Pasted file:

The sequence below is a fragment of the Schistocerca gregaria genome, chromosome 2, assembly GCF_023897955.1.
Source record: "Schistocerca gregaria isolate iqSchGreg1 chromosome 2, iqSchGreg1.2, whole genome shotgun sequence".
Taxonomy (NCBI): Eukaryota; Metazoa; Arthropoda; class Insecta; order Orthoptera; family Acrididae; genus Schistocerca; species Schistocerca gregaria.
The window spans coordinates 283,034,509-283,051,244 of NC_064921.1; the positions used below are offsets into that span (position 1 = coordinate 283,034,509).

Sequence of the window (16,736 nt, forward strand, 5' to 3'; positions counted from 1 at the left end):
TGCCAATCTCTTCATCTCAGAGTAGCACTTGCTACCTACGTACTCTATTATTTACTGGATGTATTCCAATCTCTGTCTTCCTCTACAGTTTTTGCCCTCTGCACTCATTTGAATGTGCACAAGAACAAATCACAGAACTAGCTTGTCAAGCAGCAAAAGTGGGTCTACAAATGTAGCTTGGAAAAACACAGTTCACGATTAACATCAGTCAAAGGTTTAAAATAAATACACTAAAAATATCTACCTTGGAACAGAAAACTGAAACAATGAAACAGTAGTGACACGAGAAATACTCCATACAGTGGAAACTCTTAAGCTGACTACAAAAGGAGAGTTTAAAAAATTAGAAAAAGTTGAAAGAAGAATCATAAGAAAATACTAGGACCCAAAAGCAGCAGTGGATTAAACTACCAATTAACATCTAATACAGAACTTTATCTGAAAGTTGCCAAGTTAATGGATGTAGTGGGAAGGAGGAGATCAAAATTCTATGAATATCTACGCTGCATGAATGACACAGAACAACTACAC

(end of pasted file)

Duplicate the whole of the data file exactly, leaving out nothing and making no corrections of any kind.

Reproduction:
The sequence below is a fragment of the Schistocerca gregaria genome, chromosome 2, assembly GCF_023897955.1.
Source record: "Schistocerca gregaria isolate iqSchGreg1 chromosome 2, iqSchGreg1.2, whole genome shotgun sequence".
Taxonomy (NCBI): Eukaryota; Metazoa; Arthropoda; class Insecta; order Orthoptera; family Acrididae; genus Schistocerca; species Schistocerca gregaria.
The window spans coordinates 283,034,509-283,051,244 of NC_064921.1; the positions used below are offsets into that span (position 1 = coordinate 283,034,509).

Sequence of the window (16,736 nt, forward strand, 5' to 3'; positions counted from 1 at the left end):
TGCCAATCTCTTCATCTCAGAGTAGCACTTGCTACCTACGTACTCTATTATTTACTGGATGTATTCCAATCTCTGTCTTCCTCTACAGTTTTTGCCCTCTGCACTCATTTGAATGTGCACAAGAACAAATCACAGAACTAGCTTGTCAAGCAGCAAAAGTGGGTCTACAAATGTAGCTTGGAAAAACACAGTTCACGATTAACATCAGTCAAAGGTTTAAAATAAATACACTAAAAATATCTACCTTGGAACAGAAAACTGAAACAATGAAACAGTAGTGACACGAGAAATACTCCATACAGTGGAAACTCTTAAGCTGACTACAAAAGGAGAGTTTAAAAAATTAGAAAAAGTTGAAAGAAGAATCATAAGAAAATACTAGGACCCAAAAGCAGCAGTGGATTAAACTACCAATTAACATCTAATACAGAACTTTATCTGAAAGTTGCCAAGTTAATGGATGTAGTGGGAAGGAGGAGATCAAAATTCTATGAATATCTACGCTGCATGAATGACACAGAACAACTACAC